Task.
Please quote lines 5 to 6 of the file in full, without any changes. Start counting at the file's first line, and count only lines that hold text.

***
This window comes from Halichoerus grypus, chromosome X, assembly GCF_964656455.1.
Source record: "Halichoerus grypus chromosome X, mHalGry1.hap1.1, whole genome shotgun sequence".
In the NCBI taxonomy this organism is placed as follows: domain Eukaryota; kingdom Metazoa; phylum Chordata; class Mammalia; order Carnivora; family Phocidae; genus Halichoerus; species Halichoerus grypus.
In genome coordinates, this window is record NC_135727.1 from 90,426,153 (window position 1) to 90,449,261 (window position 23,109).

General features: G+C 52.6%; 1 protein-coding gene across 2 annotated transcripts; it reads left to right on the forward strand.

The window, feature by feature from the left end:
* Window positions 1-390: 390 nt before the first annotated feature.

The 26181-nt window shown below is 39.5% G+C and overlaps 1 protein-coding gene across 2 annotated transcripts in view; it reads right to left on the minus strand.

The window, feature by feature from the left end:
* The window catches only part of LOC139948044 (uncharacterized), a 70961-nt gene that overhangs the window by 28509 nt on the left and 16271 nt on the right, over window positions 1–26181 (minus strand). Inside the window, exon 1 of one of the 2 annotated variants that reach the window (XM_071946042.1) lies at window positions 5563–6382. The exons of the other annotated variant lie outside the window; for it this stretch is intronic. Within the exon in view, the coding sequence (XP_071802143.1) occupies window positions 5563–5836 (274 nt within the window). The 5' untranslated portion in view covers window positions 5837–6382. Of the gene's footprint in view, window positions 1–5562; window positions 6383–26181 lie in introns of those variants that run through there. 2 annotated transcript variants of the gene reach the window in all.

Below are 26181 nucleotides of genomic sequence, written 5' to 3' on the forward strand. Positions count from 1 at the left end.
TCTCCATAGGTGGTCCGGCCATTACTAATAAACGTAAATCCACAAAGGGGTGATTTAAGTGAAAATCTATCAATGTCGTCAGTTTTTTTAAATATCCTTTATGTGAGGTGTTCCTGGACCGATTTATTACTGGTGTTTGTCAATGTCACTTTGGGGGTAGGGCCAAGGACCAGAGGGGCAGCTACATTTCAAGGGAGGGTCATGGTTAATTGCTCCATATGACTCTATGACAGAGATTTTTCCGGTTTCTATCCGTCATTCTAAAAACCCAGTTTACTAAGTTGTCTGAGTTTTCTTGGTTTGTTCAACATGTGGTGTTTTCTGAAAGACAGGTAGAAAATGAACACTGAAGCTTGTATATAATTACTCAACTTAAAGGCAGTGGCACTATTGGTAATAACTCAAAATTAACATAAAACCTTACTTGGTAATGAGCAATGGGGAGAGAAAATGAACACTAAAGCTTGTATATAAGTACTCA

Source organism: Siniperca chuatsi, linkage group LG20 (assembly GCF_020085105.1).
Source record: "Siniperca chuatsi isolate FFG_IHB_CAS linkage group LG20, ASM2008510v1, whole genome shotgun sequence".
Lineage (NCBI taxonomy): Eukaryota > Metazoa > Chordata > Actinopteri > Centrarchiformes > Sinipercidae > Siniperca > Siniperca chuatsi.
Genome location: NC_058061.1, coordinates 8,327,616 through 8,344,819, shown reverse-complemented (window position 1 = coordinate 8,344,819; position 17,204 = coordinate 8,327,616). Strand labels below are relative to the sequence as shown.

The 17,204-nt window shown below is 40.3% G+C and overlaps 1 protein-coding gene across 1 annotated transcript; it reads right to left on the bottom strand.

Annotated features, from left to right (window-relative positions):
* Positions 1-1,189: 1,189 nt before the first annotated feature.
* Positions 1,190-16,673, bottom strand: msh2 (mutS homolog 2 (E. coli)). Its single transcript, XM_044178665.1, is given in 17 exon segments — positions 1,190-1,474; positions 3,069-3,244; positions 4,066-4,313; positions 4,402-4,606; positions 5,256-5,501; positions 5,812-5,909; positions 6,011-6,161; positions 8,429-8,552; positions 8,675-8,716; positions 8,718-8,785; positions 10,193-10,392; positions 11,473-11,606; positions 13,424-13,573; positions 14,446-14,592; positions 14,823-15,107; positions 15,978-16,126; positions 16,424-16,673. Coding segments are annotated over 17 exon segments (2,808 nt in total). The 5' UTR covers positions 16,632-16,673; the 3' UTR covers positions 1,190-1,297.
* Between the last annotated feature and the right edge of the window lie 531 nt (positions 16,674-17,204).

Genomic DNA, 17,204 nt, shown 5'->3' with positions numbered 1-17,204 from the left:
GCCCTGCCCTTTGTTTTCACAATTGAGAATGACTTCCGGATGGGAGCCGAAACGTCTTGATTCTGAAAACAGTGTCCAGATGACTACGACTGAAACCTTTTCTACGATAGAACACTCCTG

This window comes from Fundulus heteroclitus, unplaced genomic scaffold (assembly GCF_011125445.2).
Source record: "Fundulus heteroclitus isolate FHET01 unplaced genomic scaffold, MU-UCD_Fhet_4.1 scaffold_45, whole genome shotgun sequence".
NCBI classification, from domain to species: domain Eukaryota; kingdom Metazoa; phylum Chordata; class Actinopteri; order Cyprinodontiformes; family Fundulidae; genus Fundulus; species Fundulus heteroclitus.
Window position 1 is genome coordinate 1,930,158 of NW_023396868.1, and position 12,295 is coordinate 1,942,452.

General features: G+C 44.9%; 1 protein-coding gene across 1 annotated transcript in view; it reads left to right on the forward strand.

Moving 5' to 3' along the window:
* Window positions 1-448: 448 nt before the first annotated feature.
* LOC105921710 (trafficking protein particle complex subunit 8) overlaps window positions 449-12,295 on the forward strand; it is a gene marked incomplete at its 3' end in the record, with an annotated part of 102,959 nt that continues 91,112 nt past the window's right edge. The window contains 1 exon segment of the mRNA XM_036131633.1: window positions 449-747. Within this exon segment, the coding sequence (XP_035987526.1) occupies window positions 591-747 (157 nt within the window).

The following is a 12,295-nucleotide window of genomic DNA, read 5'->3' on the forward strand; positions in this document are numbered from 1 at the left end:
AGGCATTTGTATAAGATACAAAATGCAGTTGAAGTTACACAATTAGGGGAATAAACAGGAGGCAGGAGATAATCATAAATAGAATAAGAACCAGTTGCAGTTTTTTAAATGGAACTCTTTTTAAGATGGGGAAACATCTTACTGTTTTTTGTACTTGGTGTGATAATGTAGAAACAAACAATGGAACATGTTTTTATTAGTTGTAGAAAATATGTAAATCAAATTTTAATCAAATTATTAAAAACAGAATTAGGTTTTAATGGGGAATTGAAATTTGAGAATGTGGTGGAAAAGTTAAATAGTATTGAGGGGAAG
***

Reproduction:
General features: G+C 52.6%; 1 protein-coding gene across 2 annotated transcripts; it reads left to right on the forward strand.

The window, feature by feature from the left end: